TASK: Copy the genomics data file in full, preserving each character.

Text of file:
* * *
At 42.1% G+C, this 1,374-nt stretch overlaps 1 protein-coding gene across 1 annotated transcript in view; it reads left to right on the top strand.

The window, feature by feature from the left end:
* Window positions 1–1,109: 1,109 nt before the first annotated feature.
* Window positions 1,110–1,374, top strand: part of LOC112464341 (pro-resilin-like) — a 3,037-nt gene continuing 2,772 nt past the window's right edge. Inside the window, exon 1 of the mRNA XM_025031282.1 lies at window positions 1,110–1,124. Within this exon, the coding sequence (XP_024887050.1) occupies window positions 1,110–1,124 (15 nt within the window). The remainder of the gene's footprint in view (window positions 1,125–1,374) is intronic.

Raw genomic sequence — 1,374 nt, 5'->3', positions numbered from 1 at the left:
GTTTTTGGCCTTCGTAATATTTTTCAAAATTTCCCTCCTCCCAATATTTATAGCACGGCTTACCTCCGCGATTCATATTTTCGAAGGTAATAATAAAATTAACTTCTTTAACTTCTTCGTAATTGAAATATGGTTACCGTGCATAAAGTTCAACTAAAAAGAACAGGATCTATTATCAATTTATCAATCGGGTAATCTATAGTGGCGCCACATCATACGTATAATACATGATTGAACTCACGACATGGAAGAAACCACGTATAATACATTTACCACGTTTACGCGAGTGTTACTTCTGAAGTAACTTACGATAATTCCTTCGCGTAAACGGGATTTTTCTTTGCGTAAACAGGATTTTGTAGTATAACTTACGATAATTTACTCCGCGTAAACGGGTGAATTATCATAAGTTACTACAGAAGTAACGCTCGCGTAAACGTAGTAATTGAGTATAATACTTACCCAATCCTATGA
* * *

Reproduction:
At 42.1% G+C, this 1,374-nt stretch overlaps 1 protein-coding gene across 1 annotated transcript in view; it reads left to right on the top strand.

The window, feature by feature from the left end:
* Window positions 1–1,109: 1,109 nt before the first annotated feature.
* Window positions 1,110–1,374, top strand: part of LOC112464341 (pro-resilin-like) — a 3,037-nt gene continuing 2,772 nt past the window's right edge. Inside the window, exon 1 of the mRNA XM_025031282.1 lies at window positions 1,110–1,124. Within this exon, the coding sequence (XP_024887050.1) occupies window positions 1,110–1,124 (15 nt within the window). The remainder of the gene's footprint in view (window positions 1,125–1,374) is intronic.

Raw genomic sequence — 1,374 nt, 5'->3', positions numbered from 1 at the left:
GTTTTTGGCCTTCGTAATATTTTTCAAAATTTCCCTCCTCCCAATATTTATAGCACGGCTTACCTCCGCGATTCATATTTTCGAAGGTAATAATAAAATTAACTTCTTTAACTTCTTCGTAATTGAAATATGGTTACCGTGCATAAAGTTCAACTAAAAAGAACAGGATCTATTATCAATTTATCAATCGGGTAATCTATAGTGGCGCCACATCATACGTATAATACATGATTGAACTCACGACATGGAAGAAACCACGTATAATACATTTACCACGTTTACGCGAGTGTTACTTCTGAAGTAACTTACGATAATTCCTTCGCGTAAACGGGATTTTTCTTTGCGTAAACAGGATTTTGTAGTATAACTTACGATAATTTACTCCGCGTAAACGGGTGAATTATCATAAGTTACTACAGAAGTAACGCTCGCGTAAACGTAGTAATTGAGTATAATACTTACCCAATCCTATGA